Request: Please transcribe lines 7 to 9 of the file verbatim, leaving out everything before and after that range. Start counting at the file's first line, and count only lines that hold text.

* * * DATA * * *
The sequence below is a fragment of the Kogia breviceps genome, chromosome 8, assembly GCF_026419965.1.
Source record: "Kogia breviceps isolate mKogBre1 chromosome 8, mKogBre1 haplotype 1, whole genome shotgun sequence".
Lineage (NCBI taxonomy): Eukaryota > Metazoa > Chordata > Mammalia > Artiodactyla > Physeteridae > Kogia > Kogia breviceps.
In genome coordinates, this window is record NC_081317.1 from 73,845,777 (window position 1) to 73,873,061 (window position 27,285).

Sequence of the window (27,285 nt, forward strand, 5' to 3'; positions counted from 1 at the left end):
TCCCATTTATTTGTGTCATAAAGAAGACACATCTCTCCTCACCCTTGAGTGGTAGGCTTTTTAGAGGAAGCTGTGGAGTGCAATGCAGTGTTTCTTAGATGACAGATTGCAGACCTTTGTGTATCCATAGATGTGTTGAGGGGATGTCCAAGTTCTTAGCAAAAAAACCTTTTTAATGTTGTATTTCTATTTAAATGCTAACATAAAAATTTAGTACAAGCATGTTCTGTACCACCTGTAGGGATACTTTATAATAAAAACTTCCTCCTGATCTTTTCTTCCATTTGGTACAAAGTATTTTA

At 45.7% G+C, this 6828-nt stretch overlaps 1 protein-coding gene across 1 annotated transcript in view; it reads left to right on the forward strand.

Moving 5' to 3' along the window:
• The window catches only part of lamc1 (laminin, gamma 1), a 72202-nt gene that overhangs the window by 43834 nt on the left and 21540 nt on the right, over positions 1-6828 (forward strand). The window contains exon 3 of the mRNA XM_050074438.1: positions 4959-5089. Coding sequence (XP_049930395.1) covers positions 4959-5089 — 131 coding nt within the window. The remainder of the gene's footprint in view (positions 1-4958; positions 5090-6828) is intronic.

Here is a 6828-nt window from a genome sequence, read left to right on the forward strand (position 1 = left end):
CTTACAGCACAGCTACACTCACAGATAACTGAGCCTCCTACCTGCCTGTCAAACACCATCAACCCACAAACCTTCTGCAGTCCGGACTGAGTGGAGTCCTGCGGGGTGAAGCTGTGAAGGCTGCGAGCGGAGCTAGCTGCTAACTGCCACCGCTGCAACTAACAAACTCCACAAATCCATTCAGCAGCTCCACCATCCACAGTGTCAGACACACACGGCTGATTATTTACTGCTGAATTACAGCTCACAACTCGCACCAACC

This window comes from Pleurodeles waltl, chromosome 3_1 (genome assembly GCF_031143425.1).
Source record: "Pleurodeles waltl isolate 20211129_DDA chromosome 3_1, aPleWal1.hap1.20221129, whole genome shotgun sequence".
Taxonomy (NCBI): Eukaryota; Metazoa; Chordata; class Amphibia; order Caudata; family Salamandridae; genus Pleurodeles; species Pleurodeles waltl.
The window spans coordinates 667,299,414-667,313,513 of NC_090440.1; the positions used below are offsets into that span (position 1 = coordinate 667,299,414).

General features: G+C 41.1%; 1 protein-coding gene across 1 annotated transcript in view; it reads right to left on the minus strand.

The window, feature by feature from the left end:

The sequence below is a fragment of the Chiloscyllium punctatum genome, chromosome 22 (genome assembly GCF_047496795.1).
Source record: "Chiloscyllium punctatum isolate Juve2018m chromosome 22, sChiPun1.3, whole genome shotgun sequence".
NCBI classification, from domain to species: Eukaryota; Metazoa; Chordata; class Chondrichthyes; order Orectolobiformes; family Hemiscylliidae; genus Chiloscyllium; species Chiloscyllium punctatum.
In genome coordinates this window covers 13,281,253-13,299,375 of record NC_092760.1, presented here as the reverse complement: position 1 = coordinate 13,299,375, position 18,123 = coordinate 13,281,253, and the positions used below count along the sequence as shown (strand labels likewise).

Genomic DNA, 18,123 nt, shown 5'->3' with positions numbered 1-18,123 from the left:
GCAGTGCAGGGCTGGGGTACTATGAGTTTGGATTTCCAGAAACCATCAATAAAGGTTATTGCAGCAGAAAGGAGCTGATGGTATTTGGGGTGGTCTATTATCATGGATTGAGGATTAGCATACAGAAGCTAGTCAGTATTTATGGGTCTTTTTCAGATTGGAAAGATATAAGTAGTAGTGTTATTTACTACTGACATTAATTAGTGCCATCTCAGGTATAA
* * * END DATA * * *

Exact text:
At 45.7% G+C, this 6828-nt stretch overlaps 1 protein-coding gene across 1 annotated transcript in view; it reads left to right on the forward strand.

Moving 5' to 3' along the window:
• The window catches only part of lamc1 (laminin, gamma 1), a 72202-nt gene that overhangs the window by 43834 nt on the left and 21540 nt on the right, over positions 1-6828 (forward strand). The window contains exon 3 of the mRNA XM_050074438.1: positions 4959-5089. Coding sequence (XP_049930395.1) covers positions 4959-5089 — 131 coding nt within the window. The remainder of the gene's footprint in view (positions 1-4958; positions 5090-6828) is intronic.